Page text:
When the Centers for Disease Control (CDC) releases teen birth rates, it always stirs up the debate about whether contraception or abstinence education improves this social issue. The “reproductive rights” advocates are quick to say that better education about contraception is to credit. The life-lovers are quick to point out that lower teen births do not mean that there were fewer teen pregnancies because we need to take into account the number of teen abortions too. And so it went last week when the CDC reported the “lowest teen birth rate ever.”
Amanda Marcotte at Slate predictably cheered ”Teen Birth Rate Down; Thanks, Contraception!”
Kristan Hawkins at Life News wrote that we should “Credit Abstinence With Helping Reduce Teen Birth Rates.”
Matthew Warner at National Catholic Register cited Kristan Hawkins to explain “Birth Rates vs. Pregnancy Rates” saying that abortion advocates like to pretend pregnancy and birth are the same when it’s convenient, to confuse people.
Tracy Clark-Flory at Salon cited Kristan too and said that “Abstinence isn’t working” because teen births are down, thanks to contraception use. “Why does the right ignore the facts and insist it’s abstinence?” she wondered.
Well, let’s talk about facts. I am in agreement with the nature of the points that Kristan and Matthew make. Kristan was generally right about the reported statistics and Matthew was right that they do seem to intentionally confuse people. We all knew the heralding of contraception that would be proclaimed. Still, I want to urge people to stop even citing abortion statistics as if they are meaningful in any way.
Kristan says that the abortion rates were higher and that, in part, accounts for the lower teen birth rate, an unacceptable solution for life-lovers. Tracy from Salon takes issue with Kristan from Life News for claiming that the teen abortion rate has increased, without citing any evidence. Tracy then sweeps in with the February article from Reuters: “Teen Pregnancy, Abortion Rates at Record Low“ that cites research from Guttmacher. Tracy says that the year 2008 is the most recent year for which data is available, and that the teen abortion rate was down 59 percent from its peak in 1988. And, on that technicality, Tracy is right. This will make your head hurt, but stick with me.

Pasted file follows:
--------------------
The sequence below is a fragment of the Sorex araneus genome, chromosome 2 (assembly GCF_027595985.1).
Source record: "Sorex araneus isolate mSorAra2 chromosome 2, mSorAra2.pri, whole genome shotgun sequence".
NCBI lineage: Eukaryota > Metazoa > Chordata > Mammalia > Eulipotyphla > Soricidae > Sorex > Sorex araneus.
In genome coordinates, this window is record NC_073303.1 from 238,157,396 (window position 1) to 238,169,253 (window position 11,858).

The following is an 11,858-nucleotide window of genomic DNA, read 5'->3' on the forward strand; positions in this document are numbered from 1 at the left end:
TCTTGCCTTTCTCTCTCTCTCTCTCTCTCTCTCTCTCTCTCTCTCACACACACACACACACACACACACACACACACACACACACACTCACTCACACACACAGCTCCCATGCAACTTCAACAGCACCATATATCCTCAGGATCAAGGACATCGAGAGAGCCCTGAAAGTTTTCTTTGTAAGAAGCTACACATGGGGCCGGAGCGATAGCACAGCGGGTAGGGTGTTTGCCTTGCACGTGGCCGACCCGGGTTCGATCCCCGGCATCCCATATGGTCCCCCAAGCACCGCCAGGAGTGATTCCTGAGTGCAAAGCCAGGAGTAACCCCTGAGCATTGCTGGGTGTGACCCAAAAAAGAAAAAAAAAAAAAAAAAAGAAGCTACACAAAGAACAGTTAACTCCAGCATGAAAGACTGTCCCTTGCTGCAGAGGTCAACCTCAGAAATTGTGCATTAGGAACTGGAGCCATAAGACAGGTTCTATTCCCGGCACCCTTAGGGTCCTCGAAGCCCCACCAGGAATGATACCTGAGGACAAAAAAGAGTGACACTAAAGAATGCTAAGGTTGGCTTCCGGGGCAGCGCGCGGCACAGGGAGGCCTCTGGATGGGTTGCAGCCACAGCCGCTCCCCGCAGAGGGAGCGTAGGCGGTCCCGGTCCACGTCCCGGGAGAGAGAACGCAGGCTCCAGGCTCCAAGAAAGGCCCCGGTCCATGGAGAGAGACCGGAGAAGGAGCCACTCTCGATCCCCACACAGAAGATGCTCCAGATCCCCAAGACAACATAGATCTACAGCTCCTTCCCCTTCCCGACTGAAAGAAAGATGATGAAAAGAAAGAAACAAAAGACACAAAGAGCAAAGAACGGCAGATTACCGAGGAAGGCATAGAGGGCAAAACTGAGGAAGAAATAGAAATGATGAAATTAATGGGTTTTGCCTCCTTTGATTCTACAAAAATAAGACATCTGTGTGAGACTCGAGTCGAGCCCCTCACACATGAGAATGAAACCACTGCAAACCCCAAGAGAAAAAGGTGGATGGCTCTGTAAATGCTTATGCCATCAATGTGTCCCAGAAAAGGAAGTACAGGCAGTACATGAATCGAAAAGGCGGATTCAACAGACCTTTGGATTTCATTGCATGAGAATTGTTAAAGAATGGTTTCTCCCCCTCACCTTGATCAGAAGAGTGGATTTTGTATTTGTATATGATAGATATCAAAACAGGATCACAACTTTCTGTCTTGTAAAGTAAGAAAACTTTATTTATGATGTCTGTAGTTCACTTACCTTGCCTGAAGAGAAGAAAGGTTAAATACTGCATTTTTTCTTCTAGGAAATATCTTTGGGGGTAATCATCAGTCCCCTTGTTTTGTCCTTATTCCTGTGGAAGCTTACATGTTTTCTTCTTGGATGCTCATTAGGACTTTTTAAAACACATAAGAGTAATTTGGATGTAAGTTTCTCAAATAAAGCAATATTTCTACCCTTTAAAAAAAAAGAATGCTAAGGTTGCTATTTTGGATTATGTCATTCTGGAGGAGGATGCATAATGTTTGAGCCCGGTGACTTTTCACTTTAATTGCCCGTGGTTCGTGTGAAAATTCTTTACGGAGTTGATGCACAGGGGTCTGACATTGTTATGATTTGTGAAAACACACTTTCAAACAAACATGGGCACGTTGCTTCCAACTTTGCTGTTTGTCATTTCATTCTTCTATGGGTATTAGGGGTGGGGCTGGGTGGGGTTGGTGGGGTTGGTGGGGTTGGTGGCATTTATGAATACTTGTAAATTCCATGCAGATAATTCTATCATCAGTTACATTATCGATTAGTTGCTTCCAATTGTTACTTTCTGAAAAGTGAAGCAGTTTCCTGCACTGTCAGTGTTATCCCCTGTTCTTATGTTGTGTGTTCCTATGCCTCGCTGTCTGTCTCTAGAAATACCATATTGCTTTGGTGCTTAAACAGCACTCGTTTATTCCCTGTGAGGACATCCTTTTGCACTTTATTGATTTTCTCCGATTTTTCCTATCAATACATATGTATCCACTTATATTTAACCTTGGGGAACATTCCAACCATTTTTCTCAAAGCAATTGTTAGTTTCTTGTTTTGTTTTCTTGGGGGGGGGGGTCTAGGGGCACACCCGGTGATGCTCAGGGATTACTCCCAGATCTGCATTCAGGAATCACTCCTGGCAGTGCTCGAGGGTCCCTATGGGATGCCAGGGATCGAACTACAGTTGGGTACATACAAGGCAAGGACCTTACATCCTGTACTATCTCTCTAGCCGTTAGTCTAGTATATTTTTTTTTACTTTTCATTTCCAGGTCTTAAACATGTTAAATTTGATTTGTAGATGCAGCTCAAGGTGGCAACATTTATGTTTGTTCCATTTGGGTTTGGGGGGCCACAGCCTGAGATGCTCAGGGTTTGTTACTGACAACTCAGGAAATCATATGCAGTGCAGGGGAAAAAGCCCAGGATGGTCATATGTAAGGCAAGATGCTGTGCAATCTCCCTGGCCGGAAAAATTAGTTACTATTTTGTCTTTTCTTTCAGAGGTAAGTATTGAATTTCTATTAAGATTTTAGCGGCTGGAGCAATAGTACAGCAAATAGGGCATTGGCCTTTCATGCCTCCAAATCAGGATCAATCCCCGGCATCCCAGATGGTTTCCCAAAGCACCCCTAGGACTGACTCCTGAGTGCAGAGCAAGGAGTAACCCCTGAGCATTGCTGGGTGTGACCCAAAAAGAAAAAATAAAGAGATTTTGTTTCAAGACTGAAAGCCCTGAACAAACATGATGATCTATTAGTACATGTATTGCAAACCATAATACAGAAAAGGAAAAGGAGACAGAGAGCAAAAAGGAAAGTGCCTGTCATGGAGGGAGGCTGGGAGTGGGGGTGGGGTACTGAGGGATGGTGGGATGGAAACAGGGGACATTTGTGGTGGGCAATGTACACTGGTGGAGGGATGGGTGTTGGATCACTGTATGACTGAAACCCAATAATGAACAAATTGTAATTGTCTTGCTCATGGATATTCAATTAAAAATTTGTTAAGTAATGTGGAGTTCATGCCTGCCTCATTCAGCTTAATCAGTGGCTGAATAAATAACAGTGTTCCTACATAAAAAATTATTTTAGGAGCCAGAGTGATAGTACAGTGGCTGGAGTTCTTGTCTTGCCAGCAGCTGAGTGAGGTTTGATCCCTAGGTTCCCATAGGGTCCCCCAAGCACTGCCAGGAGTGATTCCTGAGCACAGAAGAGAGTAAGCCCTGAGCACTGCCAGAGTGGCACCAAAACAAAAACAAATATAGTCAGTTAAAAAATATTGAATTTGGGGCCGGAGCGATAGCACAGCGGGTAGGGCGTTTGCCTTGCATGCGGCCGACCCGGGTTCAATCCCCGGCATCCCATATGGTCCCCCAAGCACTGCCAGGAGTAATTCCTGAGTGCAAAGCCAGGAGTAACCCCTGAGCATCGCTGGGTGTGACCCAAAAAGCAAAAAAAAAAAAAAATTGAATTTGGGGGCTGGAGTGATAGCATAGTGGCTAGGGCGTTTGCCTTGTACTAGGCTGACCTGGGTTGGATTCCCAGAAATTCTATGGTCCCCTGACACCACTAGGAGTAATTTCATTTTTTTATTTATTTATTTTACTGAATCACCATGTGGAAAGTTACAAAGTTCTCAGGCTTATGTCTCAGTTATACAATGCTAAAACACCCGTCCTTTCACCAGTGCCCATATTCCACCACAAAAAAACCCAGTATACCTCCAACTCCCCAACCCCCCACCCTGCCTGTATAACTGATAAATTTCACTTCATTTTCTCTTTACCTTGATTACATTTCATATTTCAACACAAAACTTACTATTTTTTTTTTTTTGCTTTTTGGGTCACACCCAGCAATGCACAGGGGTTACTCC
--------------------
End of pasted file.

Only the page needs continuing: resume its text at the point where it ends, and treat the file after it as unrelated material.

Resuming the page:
I’m trying to show why we should not even use abortion statistics.
Kristan says the abortion rate has increased from 17.8 per 1,000 in 2008 to 19 per 1,000 in 2010, but Tracy points out that there are no 2010 statistics reported, and again, she’s right. The report released in 2010 cites data from 2006 and that is where the number “19 per 1,000″ comes from. (Report is here, see Key Findings.) So really, according to Guttmacher (hang with me here), Kristan is wrong about 2008 and 2010. The reported abortion rate did not go up; it went down. The 17.8 is for 2008 but you have to go to the 2012 report to find that. (Report is here, see Key Findings). It’s an easy error to make. Reports are released two years after the data was collected because the Alan Guttmacher Institute takes time to work up the data.
But Tracy is wrong too, 2008 is the most recent year that data is available, but she cites it wrong, probably also an honest mistake. This figure was 56%, not 59%, lower than its peak in 1988. However, what she doesn’t also mention is the following sentence. “The 2008 rate is 1% higher than the 2005 rate.” Slight of hand? Seems so. So — Kristan really was right, the short term abortion rates were reported higher for teens. Anyway…